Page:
Between 1990 and 2010 absolute numbers of people living with stroke increased by 84% worldwide, and stroke is now the third leading cause of disability globally (Feigin 2014). As such, the disease burden of stroke is substantial. It has been estimated that 91% of the burden of stroke is attributable to modifiable risk factors such as smoking, poor diet, and low levels of physical activity (Feigin 2016). A low level of physical activity (less than four hours per week) is the second highest population-attributable risk factor for stroke, second only to hypertension (O’Donnell 2016). The promotion of physical activity, which has been defined as body movement produced by skeletal muscles resulting in energy expenditure (Caspersen 1985), is therefore an important health intervention for people with stroke.

The association between health and physical activity is well established. Prolonged, unbroken bouts of sitting is a distinct health risk independent of time engaged in regular exercise (Healy 2008). There is evidence from cross-sectional and longitudinal studies that high sitting time and low levels of physical activity contribute to poor glycaemic control (Owen 2010). Three systematic reviews and meta-analyses of observational studies have confirmed that, after adjusting for other demographic and behavioural risk factors, physical activity is inversely associated with all-cause mortality in men and women (Nocon 2008; Löllgen 2009; Woodcock 2011). Yet despite this knowledge, populations worldwide are becoming more sedentary, and physical inactivity has been labelled a global pandemic (Kohl 2012).

In addition to overcoming the sedentary lifestyles and habits prevalent in many modern societies, people with stroke have additional barriers to physical activity such as weakness, sensory dysfunction, reduced balance, and fatigue (Billinger 2014). Directly after a stroke, people should be admitted to hospital for co-ordinated care and commencement of rehabilitation (SUTC 2013). Early rehabilitation after stroke is frequently focused on the recovery of physical independence (Pollock 2014). Recovery after stroke is enhanced by active practice of specific tasks, and greater improvements are seen when people with stroke spend more time in active practice (Veerbeek 2014). Yet findings from research conducted around the world indicate that people in the first few weeks and months after stroke are physically inactive in hospital settings with around 80% of the day spent inactive (sitting or lying) (West 2012). These high levels of inactivity are concerning because recovering the ability to walk independently is an important goal of people with stroke. The reported paucity of standing and walking practice in the early phase after stroke potentially limits the opportunities of people with stroke to optimise functional recovery, particularly for standing and walking goals. Further, physical inactivity may lead to an increased risk of hospital-acquired complications, such as pressure ulcers, pneumonia, and cardiac compromise (Lindgren 2004).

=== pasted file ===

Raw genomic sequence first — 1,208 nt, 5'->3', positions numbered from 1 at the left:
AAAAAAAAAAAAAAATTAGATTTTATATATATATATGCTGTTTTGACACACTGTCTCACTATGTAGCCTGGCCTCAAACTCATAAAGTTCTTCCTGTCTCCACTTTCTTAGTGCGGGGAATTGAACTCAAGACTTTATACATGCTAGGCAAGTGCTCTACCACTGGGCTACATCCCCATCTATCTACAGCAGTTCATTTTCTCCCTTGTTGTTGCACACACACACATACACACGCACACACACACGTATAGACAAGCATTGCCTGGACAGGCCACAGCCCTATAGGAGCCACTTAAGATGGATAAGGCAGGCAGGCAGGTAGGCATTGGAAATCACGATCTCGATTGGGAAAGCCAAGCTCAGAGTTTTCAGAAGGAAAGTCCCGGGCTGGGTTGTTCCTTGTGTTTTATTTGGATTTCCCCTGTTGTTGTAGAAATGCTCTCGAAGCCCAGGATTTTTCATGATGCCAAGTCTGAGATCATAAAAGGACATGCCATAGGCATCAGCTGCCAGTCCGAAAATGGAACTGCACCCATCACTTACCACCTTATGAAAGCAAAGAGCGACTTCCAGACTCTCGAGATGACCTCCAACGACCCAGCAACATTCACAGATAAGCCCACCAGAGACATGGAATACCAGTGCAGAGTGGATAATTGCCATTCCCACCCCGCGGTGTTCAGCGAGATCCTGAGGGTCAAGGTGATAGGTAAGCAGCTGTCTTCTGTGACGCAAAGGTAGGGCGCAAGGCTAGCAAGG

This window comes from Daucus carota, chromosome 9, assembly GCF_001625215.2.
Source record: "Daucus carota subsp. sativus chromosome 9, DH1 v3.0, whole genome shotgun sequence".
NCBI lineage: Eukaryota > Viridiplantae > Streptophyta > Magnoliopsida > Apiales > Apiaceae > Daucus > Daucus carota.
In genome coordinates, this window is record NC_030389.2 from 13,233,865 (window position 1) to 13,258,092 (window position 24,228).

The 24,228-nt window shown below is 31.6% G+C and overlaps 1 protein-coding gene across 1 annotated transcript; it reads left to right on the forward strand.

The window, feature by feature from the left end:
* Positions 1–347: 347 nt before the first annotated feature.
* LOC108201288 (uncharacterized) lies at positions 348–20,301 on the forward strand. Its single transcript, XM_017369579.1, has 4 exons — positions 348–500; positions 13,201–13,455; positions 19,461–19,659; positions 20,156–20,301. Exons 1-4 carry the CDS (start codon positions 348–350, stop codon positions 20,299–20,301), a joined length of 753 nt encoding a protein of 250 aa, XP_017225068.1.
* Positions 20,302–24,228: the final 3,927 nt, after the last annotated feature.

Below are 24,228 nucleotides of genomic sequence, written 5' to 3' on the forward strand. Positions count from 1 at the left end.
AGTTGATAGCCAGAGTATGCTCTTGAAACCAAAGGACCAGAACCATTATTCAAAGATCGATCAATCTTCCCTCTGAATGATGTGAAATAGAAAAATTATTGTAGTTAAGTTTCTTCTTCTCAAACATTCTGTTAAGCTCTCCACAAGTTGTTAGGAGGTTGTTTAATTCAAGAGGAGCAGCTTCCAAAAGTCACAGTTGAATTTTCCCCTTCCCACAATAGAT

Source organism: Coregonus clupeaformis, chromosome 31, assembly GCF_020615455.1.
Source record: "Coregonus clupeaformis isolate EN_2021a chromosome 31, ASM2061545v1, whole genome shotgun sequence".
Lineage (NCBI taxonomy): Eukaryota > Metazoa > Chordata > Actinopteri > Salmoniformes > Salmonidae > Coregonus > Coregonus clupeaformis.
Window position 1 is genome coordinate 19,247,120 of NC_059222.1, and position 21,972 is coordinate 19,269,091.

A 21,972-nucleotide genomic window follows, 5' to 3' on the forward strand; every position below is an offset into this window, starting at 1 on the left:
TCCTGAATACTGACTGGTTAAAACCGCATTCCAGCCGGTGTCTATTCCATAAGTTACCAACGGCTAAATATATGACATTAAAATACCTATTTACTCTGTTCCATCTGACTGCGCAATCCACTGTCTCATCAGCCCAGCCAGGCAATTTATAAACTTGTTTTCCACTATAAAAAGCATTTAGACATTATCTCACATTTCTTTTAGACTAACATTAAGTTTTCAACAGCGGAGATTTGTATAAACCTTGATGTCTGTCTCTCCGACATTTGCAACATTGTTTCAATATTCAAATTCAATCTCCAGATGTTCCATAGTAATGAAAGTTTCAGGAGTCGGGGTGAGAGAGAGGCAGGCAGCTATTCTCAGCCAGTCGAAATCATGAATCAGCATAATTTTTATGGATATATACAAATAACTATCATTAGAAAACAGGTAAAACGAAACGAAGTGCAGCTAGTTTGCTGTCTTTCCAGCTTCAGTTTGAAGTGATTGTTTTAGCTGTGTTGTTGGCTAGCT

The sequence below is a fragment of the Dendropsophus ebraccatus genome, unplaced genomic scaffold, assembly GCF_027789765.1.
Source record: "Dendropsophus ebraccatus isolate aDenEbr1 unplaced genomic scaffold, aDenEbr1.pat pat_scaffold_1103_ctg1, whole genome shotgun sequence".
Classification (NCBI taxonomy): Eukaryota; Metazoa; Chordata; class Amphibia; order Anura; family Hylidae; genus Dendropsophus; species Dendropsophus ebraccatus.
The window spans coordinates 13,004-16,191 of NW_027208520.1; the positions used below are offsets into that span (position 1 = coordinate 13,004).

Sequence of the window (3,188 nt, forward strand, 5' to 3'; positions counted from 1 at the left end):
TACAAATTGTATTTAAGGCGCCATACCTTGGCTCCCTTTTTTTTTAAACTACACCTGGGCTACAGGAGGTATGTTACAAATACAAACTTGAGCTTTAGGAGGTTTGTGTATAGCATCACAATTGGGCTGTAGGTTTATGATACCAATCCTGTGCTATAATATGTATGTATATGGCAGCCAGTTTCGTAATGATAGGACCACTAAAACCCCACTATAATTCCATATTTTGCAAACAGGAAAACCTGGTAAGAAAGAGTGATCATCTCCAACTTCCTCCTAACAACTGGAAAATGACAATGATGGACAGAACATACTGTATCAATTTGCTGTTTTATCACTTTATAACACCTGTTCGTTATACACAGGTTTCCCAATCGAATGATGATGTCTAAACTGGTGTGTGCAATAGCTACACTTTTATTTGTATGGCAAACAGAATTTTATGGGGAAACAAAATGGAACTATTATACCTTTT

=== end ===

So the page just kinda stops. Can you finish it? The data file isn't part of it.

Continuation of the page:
Physical activity levels of people with stroke remain lower than their age-matched counterparts even when they return to living in the community (English 2016). Community-dwelling stroke survivors spend the vast majority of their waking time sitting down (English 2014). Promisingly, early research suggests that increasing physical activity in people with stroke is feasible, and that an increase in physical activity levels after stroke may have a positive impact on fatigue, mood, community participation, and quality of life (QoL) (Graven 2011; Duncan 2015).

Continue —> Activity monitors for increasing physical activity in adult stroke survivors – Lynch – 2017 – The Cochrane Library – Wiley Online Library

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[WEB SITE] Exercise Prescription Software – Physical Therapy Web

Any tool that can help people be more active and involved in their own rehabilitation is worthwhile. An increase in patient compliance can be achieved by making exercise programs easier to adhere to. Clear descriptions of how to perform exercises correctly is also critical to the success of any exercise program. Here is a list of software applications that allow physical therapists to create specific exercise programs for their patients. The list is not complete. If you know of a product that should be included or if you’d like to have your exercise prescription software reviewed, please let us know.

exercise prescription software - diagram

By Udrekeli [Public domain], via Wikimedia Commons

 

Arena Health Systems: Creators of Phys-X software

“Phys-X Advanced includes over 900 of the most often prescribed range of motion, stabilization and strengthening exercises (categories listed below) and includes Full Color Photographs for most exercises! Each exercise includes an illustration and specific easy to follow instructions that allow on-the-fly modification. The exercises can even be printed with Spanish instructions.”

BPM Rx: Exercise prescription for health and fitness professionals